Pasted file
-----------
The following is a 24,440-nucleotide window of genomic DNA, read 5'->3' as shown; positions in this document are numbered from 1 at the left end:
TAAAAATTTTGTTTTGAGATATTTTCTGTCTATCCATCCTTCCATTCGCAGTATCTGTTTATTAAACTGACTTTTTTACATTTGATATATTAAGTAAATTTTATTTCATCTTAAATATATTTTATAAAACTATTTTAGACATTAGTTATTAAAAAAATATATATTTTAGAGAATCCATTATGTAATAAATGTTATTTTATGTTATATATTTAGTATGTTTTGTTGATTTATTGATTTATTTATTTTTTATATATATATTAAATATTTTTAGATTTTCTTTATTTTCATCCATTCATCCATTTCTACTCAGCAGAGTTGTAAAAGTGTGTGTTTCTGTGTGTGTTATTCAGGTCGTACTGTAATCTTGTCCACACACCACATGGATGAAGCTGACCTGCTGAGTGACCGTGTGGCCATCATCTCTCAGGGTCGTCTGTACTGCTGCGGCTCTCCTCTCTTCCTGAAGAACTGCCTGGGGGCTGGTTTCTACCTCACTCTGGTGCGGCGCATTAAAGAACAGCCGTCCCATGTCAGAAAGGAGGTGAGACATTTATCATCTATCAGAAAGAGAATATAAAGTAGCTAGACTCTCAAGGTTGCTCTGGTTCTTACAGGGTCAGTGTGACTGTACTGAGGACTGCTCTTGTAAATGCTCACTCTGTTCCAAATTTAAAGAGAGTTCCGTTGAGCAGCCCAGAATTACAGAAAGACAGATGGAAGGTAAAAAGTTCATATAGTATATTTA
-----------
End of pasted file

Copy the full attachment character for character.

The following is a 24,440-nucleotide window of genomic DNA, read 5'->3' as shown; positions in this document are numbered from 1 at the left end:
TAAAAATTTTGTTTTGAGATATTTTCTGTCTATCCATCCTTCCATTCGCAGTATCTGTTTATTAAACTGACTTTTTTACATTTGATATATTAAGTAAATTTTATTTCATCTTAAATATATTTTATAAAACTATTTTAGACATTAGTTATTAAAAAAATATATATTTTAGAGAATCCATTATGTAATAAATGTTATTTTATGTTATATATTTAGTATGTTTTGTTGATTTATTGATTTATTTATTTTTTATATATATATTAAATATTTTTAGATTTTCTTTATTTTCATCCATTCATCCATTTCTACTCAGCAGAGTTGTAAAAGTGTGTGTTTCTGTGTGTGTTATTCAGGTCGTACTGTAATCTTGTCCACACACCACATGGATGAAGCTGACCTGCTGAGTGACCGTGTGGCCATCATCTCTCAGGGTCGTCTGTACTGCTGCGGCTCTCCTCTCTTCCTGAAGAACTGCCTGGGGGCTGGTTTCTACCTCACTCTGGTGCGGCGCATTAAAGAACAGCCGTCCCATGTCAGAAAGGAGGTGAGACATTTATCATCTATCAGAAAGAGAATATAAAGTAGCTAGACTCTCAAGGTTGCTCTGGTTCTTACAGGGTCAGTGTGACTGTACTGAGGACTGCTCTTGTAAATGCTCACTCTGTTCCAAATTTAAAGAGAGTTCCGTTGAGCAGCCCAGAATTACAGAAAGACAGATGGAAGGTAAAAAGTTCATATAGTATATTTA